The U.S. Coast Guard icebreaker Polar Star reached a position of 78 degrees, 44 minutes, 1.32 seconds south latitude in February, about 500 yards from the edge of the ice shelf in Ross, further south than the current Guinness World Record holder.
Along the way, Polar Star sailed through waters previously charted as part of the pack ice that are now navigable waters. Today, portions of the Ross Ice Shelf diverge approximately 12 nautical miles from positions depicted on official charts. During Polar Star’s transit to and from Whale Bay,
The ship surveyed 396 nautical miles of the ice shelf for potential future navigational use. Crew members aboard the cutter are working with Guinness World Records staff to officially become the new record holders.
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The record is a significant achievement for a 46-year-old vessel that has been plagued by recent failures, including in 2019 the 150-member crew of the US Coast Guard Cutter Polar Star battled a fire that broke out in the ship’s incinerator room about 650 miles north of McMurdo Sound, Antarctica.
In 1997, CGC Polar Sea, Polar Star’s sister ship and former record holder, reached 78 degrees, 29 minutes south latitude. The Polar Sea has been out of service since 2010 due to the failure of five of its six main Alco diesel engines, making the Polar Star the only operational heavy icebreaker in the United States.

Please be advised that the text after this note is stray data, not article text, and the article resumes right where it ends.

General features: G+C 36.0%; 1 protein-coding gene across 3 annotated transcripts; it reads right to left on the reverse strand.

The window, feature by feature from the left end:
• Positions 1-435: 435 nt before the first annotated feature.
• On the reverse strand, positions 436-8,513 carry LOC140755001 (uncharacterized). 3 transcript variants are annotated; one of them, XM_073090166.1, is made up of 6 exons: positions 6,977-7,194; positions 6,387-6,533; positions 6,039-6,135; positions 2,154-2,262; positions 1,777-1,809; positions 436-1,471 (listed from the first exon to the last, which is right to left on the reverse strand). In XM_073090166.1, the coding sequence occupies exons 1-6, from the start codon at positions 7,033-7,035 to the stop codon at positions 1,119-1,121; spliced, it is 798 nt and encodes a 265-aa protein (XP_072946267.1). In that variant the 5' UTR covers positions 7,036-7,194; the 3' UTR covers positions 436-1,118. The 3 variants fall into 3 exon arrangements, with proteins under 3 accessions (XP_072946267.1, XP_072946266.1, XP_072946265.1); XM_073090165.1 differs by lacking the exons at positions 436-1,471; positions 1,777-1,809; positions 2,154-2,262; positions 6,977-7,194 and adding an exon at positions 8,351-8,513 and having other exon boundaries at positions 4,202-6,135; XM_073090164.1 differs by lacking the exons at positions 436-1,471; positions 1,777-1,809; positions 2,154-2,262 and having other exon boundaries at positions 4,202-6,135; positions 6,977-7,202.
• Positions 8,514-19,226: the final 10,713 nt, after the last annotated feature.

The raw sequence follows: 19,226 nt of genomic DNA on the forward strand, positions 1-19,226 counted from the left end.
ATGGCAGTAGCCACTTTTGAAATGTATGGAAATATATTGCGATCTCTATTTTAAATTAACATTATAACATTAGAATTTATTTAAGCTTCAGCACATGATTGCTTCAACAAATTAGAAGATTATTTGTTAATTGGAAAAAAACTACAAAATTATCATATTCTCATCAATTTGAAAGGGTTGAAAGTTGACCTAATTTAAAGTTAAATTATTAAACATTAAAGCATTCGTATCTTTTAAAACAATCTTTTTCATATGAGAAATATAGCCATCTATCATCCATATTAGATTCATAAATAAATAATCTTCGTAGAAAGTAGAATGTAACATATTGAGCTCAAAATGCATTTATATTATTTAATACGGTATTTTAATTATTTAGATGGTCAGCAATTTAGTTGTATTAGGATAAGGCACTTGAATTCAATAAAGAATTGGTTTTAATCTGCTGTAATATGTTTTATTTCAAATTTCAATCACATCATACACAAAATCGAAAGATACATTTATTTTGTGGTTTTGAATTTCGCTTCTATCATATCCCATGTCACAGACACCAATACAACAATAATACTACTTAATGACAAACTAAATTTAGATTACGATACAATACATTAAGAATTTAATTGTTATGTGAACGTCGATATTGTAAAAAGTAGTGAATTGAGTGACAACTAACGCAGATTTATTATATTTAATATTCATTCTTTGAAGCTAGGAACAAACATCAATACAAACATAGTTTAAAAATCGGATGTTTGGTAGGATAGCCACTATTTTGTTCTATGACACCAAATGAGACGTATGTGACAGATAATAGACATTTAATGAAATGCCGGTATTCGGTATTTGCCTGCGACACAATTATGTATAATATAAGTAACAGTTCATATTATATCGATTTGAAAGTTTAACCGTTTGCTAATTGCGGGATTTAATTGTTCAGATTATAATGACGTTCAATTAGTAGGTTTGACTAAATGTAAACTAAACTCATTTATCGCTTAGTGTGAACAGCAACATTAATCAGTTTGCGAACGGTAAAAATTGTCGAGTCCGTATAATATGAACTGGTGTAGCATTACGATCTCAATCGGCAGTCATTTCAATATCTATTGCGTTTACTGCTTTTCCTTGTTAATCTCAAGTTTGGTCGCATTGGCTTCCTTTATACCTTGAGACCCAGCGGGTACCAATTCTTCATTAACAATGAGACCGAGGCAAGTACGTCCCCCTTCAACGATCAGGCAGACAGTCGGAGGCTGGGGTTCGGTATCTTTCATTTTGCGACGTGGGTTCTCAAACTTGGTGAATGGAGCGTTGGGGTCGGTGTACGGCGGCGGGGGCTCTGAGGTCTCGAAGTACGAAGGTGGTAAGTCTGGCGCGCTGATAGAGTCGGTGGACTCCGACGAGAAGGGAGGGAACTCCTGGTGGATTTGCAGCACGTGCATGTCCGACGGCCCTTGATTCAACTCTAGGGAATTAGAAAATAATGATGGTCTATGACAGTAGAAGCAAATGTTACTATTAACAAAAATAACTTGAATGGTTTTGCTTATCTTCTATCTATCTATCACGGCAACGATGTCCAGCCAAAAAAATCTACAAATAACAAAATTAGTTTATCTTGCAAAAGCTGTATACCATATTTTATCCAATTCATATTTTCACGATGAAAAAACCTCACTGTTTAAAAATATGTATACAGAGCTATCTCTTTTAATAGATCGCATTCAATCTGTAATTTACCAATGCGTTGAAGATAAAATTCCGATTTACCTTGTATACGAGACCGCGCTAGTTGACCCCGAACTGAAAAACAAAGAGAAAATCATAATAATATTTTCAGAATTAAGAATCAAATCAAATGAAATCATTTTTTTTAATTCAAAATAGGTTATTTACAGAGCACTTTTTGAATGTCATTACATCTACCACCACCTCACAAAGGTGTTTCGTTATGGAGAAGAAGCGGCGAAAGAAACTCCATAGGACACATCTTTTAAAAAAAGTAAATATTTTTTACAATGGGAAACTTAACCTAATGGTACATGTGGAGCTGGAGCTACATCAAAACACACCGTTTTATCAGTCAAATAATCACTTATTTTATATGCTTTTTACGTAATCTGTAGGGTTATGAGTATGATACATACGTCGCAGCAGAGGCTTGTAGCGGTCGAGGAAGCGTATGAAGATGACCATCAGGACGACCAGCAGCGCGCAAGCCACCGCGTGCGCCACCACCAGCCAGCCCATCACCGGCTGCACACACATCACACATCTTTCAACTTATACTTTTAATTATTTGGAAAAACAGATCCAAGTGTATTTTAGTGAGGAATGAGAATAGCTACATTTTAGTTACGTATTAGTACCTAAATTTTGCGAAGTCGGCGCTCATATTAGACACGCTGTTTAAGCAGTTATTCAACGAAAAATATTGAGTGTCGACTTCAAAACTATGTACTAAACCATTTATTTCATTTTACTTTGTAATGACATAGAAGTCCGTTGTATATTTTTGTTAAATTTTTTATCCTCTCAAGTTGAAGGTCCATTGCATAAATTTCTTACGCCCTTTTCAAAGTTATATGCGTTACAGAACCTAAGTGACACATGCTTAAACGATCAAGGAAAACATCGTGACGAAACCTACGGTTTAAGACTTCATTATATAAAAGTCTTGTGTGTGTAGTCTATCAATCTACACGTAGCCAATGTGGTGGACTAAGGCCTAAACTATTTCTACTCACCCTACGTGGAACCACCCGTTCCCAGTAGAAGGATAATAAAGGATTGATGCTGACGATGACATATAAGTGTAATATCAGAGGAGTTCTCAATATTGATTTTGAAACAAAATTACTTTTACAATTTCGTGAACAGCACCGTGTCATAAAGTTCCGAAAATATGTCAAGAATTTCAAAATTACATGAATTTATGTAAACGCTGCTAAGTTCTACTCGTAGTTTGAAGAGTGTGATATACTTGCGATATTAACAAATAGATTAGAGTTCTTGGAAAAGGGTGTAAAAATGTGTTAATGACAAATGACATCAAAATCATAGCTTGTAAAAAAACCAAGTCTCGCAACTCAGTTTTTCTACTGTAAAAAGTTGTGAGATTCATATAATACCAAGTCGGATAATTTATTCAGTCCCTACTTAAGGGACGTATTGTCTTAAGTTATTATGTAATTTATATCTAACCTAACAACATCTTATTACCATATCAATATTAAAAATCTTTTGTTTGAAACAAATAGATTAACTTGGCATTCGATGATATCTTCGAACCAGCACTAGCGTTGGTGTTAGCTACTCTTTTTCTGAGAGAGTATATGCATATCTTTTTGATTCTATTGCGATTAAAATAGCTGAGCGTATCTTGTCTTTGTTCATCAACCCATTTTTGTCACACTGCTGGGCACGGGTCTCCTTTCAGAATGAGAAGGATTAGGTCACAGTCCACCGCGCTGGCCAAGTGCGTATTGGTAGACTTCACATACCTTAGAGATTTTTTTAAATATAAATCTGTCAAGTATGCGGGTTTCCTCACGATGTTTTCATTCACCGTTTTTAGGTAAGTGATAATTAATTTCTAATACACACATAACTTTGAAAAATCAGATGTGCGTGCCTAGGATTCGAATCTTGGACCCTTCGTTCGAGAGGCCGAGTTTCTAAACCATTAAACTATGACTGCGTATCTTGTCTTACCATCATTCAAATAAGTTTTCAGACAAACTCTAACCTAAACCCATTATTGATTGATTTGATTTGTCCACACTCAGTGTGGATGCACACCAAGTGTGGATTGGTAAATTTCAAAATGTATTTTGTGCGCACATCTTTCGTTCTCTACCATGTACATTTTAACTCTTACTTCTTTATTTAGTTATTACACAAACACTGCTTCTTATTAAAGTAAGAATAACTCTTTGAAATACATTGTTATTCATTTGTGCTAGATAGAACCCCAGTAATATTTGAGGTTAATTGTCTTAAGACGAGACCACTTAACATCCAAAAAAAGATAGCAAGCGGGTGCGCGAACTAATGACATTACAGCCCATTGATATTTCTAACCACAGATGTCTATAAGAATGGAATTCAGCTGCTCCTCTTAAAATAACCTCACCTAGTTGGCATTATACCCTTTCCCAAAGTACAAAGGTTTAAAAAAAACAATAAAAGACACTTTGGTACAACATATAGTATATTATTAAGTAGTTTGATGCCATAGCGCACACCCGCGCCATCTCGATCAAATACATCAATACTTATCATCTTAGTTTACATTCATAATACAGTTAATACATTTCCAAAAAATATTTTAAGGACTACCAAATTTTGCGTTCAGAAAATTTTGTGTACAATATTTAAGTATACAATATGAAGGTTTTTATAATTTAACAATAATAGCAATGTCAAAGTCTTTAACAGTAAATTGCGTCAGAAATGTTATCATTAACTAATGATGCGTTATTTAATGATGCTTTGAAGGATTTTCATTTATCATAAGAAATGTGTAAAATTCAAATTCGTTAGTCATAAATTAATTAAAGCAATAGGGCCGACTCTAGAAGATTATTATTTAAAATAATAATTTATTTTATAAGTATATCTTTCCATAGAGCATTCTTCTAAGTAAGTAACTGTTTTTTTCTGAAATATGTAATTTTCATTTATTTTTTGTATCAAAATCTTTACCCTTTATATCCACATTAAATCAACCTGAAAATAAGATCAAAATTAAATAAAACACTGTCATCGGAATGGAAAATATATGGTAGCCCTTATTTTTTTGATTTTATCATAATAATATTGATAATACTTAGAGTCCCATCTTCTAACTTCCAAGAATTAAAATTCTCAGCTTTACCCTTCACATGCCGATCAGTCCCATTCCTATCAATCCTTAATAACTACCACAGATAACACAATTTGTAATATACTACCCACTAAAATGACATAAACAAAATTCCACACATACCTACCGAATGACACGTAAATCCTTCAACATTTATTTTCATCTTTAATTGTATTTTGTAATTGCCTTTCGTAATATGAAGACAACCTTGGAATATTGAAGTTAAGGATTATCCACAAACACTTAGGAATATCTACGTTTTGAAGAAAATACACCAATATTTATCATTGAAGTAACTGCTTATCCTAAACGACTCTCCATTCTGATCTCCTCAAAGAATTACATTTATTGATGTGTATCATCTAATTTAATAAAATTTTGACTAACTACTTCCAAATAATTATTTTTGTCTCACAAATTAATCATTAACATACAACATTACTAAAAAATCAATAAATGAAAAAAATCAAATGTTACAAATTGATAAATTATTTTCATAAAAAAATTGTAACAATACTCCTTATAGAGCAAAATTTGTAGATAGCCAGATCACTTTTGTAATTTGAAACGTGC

In 1908 Ernest Shackleton named Whale Bay after him on the Nimrod Expedition based on the many whales he and his crew sighted. Three years later, Roald Amundsen established a base camp in the bay, from which he successfully embarked on his effort to become the first person to reach the South Pole. Years later, US Navy Rear Admiral Richard E. Byrd established Little America in Whale Bay on his first, second, and third Antarctic expeditions, exploring over 60% of the Antarctic continent.
“Polar Star’s crew is proud to follow in the footsteps of legendary Antarctic explorers like Shackleton, Amundsen and Byrd,” said Captain William Woityra, Commanding Officer of Polar Star. “Even today, more than a century later, we continue this legacy of exploration, reaching new places and expanding human understanding of our planet.”